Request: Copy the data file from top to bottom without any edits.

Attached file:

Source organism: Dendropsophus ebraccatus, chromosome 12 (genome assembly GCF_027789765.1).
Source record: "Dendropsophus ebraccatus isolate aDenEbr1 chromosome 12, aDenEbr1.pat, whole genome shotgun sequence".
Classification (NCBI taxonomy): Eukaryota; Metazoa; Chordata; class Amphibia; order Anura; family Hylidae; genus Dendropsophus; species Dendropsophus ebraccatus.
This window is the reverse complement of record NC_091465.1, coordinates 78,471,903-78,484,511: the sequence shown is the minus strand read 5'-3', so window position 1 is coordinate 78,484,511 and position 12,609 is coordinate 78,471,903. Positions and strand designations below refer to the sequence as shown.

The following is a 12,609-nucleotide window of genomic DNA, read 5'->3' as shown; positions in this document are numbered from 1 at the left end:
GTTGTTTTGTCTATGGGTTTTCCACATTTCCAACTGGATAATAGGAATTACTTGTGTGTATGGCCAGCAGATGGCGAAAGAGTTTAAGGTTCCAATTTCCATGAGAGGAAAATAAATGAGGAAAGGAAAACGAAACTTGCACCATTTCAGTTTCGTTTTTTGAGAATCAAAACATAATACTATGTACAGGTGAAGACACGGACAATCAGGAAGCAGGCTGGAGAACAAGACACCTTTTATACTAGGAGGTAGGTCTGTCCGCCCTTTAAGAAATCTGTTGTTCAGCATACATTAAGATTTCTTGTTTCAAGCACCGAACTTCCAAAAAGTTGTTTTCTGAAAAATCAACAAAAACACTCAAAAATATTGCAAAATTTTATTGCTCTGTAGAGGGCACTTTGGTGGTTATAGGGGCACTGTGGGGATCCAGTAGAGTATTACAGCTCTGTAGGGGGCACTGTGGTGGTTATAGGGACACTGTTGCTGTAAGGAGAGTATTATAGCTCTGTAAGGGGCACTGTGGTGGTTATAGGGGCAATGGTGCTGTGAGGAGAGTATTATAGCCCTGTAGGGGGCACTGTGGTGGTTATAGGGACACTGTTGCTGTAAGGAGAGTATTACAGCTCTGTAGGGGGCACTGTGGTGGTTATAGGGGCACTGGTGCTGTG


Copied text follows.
Source organism: Dendropsophus ebraccatus, chromosome 12 (genome assembly GCF_027789765.1).
Source record: "Dendropsophus ebraccatus isolate aDenEbr1 chromosome 12, aDenEbr1.pat, whole genome shotgun sequence".
Classification (NCBI taxonomy): Eukaryota; Metazoa; Chordata; class Amphibia; order Anura; family Hylidae; genus Dendropsophus; species Dendropsophus ebraccatus.
This window is the reverse complement of record NC_091465.1, coordinates 78,471,903-78,484,511: the sequence shown is the minus strand read 5'-3', so window position 1 is coordinate 78,484,511 and position 12,609 is coordinate 78,471,903. Positions and strand designations below refer to the sequence as shown.

The following is a 12,609-nucleotide window of genomic DNA, read 5'->3' as shown; positions in this document are numbered from 1 at the left end:
GTTGTTTTGTCTATGGGTTTTCCACATTTCCAACTGGATAATAGGAATTACTTGTGTGTATGGCCAGCAGATGGCGAAAGAGTTTAAGGTTCCAATTTCCATGAGAGGAAAATAAATGAGGAAAGGAAAACGAAACTTGCACCATTTCAGTTTCGTTTTTTGAGAATCAAAACATAATACTATGTACAGGTGAAGACACGGACAATCAGGAAGCAGGCTGGAGAACAAGACACCTTTTATACTAGGAGGTAGGTCTGTCCGCCCTTTAAGAAATCTGTTGTTCAGCATACATTAAGATTTCTTGTTTCAAGCACCGAACTTCCAAAAAGTTGTTTTCTGAAAAATCAACAAAAACACTCAAAAATATTGCAAAATTTTATTGCTCTGTAGAGGGCACTTTGGTGGTTATAGGGGCACTGTGGGGATCCAGTAGAGTATTACAGCTCTGTAGGGGGCACTGTGGTGGTTATAGGGACACTGTTGCTGTAAGGAGAGTATTATAGCTCTGTAAGGGGCACTGTGGTGGTTATAGGGGCAATGGTGCTGTGAGGAGAGTATTATAGCCCTGTAGGGGGCACTGTGGTGGTTATAGGGACACTGTTGCTGTAAGGAGAGTATTACAGCTCTGTAGGGGGCACTGTGGTGGTTATAGGGGCACTGGTGCTGTG